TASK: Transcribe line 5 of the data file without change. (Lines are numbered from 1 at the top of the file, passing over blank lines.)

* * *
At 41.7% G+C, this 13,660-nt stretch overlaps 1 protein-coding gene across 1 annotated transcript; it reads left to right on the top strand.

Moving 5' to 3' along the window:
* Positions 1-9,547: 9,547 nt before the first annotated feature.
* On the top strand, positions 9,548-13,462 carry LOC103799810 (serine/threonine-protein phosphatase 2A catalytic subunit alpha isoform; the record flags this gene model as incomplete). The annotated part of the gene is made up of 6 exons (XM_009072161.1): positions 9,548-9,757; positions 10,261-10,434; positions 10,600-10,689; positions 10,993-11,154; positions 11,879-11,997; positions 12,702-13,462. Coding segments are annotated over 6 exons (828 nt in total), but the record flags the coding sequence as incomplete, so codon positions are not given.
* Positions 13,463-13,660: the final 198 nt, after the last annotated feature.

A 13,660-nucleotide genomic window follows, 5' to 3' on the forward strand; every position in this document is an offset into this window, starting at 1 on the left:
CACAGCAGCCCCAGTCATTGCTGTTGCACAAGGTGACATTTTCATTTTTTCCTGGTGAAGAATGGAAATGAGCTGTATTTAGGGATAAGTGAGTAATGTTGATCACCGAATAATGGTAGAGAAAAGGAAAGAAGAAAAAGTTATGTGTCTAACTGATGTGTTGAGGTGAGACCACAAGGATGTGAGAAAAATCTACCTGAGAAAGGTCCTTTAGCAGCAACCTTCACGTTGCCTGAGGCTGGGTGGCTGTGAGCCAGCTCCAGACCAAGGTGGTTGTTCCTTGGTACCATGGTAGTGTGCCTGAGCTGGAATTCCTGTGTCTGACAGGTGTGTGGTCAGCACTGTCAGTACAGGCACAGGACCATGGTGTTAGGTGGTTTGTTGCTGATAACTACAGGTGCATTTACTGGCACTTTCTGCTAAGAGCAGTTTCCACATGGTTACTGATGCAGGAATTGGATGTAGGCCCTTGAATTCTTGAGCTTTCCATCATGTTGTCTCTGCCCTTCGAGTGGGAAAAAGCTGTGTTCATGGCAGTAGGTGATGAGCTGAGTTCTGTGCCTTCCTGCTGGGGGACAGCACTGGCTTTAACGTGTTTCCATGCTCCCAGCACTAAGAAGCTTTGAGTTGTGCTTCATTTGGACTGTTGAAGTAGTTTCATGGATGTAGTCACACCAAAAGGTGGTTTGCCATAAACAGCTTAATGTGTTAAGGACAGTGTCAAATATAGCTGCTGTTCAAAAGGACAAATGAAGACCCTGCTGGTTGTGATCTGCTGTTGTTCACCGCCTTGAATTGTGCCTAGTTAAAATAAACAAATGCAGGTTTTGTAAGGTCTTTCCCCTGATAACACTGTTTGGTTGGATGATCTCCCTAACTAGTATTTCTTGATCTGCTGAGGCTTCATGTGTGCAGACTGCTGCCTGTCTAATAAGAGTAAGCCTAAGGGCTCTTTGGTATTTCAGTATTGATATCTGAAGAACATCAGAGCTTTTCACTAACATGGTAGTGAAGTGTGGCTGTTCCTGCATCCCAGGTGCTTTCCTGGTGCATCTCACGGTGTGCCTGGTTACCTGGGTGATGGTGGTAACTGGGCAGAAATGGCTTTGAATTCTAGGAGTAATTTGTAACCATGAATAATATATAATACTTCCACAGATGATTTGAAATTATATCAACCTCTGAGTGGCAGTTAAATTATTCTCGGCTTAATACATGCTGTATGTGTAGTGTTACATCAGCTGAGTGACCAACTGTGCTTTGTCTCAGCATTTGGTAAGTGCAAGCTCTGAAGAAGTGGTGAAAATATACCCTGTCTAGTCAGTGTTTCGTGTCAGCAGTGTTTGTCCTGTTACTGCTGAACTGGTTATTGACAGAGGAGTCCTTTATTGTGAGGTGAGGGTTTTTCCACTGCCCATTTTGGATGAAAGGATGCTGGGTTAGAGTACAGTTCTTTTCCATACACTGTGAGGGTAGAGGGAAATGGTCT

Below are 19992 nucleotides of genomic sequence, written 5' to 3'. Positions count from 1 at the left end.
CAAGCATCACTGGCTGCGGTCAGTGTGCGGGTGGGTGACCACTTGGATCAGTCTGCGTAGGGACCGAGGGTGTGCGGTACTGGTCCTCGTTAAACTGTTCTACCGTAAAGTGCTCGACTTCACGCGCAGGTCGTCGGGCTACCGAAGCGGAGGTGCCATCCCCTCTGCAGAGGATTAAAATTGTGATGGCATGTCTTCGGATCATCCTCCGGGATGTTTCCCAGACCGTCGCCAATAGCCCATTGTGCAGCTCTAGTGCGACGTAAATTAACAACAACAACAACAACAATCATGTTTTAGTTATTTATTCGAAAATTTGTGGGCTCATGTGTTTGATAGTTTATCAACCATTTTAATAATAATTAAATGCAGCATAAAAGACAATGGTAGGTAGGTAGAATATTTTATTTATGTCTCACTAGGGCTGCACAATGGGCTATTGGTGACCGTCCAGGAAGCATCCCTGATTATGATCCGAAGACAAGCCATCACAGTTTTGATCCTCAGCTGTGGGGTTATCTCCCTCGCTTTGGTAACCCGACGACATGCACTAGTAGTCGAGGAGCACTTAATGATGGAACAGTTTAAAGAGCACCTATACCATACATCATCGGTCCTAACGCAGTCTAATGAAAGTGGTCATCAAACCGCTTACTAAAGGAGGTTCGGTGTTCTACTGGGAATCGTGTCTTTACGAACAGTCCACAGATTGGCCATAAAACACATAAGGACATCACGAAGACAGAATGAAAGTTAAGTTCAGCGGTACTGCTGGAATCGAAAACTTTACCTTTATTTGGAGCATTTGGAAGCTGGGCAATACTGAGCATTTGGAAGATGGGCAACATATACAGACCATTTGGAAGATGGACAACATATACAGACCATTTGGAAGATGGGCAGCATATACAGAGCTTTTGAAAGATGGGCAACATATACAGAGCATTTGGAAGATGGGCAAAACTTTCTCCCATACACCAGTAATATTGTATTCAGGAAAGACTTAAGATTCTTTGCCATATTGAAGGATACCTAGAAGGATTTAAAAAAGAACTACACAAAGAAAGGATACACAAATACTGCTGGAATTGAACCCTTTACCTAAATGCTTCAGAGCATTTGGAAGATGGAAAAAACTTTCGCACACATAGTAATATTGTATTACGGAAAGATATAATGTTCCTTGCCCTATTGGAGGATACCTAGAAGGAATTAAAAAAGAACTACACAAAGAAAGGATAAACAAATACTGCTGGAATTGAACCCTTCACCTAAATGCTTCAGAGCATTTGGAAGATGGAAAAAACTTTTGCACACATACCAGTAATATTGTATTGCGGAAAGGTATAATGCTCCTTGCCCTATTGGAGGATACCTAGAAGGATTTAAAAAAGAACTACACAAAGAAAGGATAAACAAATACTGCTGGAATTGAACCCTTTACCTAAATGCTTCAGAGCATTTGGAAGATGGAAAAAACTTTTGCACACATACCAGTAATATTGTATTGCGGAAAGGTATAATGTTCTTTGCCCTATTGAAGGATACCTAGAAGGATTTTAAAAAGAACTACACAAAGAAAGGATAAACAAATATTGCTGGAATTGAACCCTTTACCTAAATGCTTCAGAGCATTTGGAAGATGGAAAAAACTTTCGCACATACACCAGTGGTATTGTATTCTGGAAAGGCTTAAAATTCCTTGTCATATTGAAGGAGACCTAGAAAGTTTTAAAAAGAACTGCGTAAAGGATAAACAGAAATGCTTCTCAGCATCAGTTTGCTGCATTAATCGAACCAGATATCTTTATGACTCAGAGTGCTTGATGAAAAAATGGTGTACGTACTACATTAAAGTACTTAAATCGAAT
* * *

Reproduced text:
* Positions 13,463-13,660: the final 198 nt, after the last annotated feature.